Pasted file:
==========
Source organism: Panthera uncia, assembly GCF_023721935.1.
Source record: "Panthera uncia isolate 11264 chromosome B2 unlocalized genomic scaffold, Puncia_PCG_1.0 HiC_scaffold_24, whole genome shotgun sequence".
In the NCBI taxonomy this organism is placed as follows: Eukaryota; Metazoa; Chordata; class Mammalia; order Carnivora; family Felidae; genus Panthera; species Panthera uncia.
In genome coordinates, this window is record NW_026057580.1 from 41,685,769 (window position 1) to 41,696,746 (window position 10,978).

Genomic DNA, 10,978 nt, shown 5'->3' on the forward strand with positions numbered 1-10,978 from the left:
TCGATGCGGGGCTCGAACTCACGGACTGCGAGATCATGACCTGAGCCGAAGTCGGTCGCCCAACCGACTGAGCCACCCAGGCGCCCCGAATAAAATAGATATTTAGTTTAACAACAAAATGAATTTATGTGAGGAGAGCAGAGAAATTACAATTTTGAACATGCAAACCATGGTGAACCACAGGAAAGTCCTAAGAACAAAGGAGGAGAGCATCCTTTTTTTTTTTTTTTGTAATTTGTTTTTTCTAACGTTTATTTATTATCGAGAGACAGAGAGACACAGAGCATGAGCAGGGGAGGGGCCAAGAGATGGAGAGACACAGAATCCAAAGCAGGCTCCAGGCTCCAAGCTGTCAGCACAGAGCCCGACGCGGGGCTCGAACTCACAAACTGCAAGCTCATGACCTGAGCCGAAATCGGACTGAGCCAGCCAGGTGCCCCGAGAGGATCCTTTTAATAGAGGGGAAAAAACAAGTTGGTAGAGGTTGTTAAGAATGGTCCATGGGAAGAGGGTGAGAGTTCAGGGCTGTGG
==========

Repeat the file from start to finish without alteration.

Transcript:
Source organism: Panthera uncia, assembly GCF_023721935.1.
Source record: "Panthera uncia isolate 11264 chromosome B2 unlocalized genomic scaffold, Puncia_PCG_1.0 HiC_scaffold_24, whole genome shotgun sequence".
In the NCBI taxonomy this organism is placed as follows: Eukaryota; Metazoa; Chordata; class Mammalia; order Carnivora; family Felidae; genus Panthera; species Panthera uncia.
In genome coordinates, this window is record NW_026057580.1 from 41,685,769 (window position 1) to 41,696,746 (window position 10,978).

Genomic DNA, 10,978 nt, shown 5'->3' on the forward strand with positions numbered 1-10,978 from the left:
TCGATGCGGGGCTCGAACTCACGGACTGCGAGATCATGACCTGAGCCGAAGTCGGTCGCCCAACCGACTGAGCCACCCAGGCGCCCCGAATAAAATAGATATTTAGTTTAACAACAAAATGAATTTATGTGAGGAGAGCAGAGAAATTACAATTTTGAACATGCAAACCATGGTGAACCACAGGAAAGTCCTAAGAACAAAGGAGGAGAGCATCCTTTTTTTTTTTTTTTGTAATTTGTTTTTTCTAACGTTTATTTATTATCGAGAGACAGAGAGACACAGAGCATGAGCAGGGGAGGGGCCAAGAGATGGAGAGACACAGAATCCAAAGCAGGCTCCAGGCTCCAAGCTGTCAGCACAGAGCCCGACGCGGGGCTCGAACTCACAAACTGCAAGCTCATGACCTGAGCCGAAATCGGACTGAGCCAGCCAGGTGCCCCGAGAGGATCCTTTTAATAGAGGGGAAAAAACAAGTTGGTAGAGGTTGTTAAGAATGGTCCATGGGAAGAGGGTGAGAGTTCAGGGCTGTGG